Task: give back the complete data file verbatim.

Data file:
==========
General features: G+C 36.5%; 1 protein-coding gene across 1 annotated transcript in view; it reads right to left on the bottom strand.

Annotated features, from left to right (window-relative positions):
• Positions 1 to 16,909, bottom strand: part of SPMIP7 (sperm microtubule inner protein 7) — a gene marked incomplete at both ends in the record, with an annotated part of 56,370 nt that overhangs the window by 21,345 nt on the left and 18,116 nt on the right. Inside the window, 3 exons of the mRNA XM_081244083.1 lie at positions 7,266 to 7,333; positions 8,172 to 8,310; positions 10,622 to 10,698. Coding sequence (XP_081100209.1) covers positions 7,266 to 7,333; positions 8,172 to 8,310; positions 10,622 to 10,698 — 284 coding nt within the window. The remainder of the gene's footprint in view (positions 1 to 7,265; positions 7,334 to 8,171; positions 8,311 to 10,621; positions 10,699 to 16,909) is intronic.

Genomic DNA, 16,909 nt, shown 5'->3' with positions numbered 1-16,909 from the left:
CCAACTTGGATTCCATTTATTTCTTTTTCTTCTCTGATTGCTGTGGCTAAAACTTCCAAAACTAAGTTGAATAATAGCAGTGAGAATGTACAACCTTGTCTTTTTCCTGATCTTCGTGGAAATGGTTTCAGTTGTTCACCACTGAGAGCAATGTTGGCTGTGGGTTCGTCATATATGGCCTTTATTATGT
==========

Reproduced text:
General features: G+C 36.5%; 1 protein-coding gene across 1 annotated transcript in view; it reads right to left on the bottom strand.

Annotated features, from left to right (window-relative positions):
• Positions 1 to 16,909, bottom strand: part of SPMIP7 (sperm microtubule inner protein 7) — a gene marked incomplete at both ends in the record, with an annotated part of 56,370 nt that overhangs the window by 21,345 nt on the left and 18,116 nt on the right. Inside the window, 3 exons of the mRNA XM_081244083.1 lie at positions 7,266 to 7,333; positions 8,172 to 8,310; positions 10,622 to 10,698. Coding sequence (XP_081100209.1) covers positions 7,266 to 7,333; positions 8,172 to 8,310; positions 10,622 to 10,698 — 284 coding nt within the window. The remainder of the gene's footprint in view (positions 1 to 7,265; positions 7,334 to 8,171; positions 8,311 to 10,621; positions 10,699 to 16,909) is intronic.

Genomic DNA, 16,909 nt, shown 5'->3' with positions numbered 1-16,909 from the left:
CCAACTTGGATTCCATTTATTTCTTTTTCTTCTCTGATTGCTGTGGCTAAAACTTCCAAAACTAAGTTGAATAATAGCAGTGAGAATGTACAACCTTGTCTTTTTCCTGATCTTCGTGGAAATGGTTTCAGTTGTTCACCACTGAGAGCAATGTTGGCTGTGGGTTCGTCATATATGGCCTTTATTATGT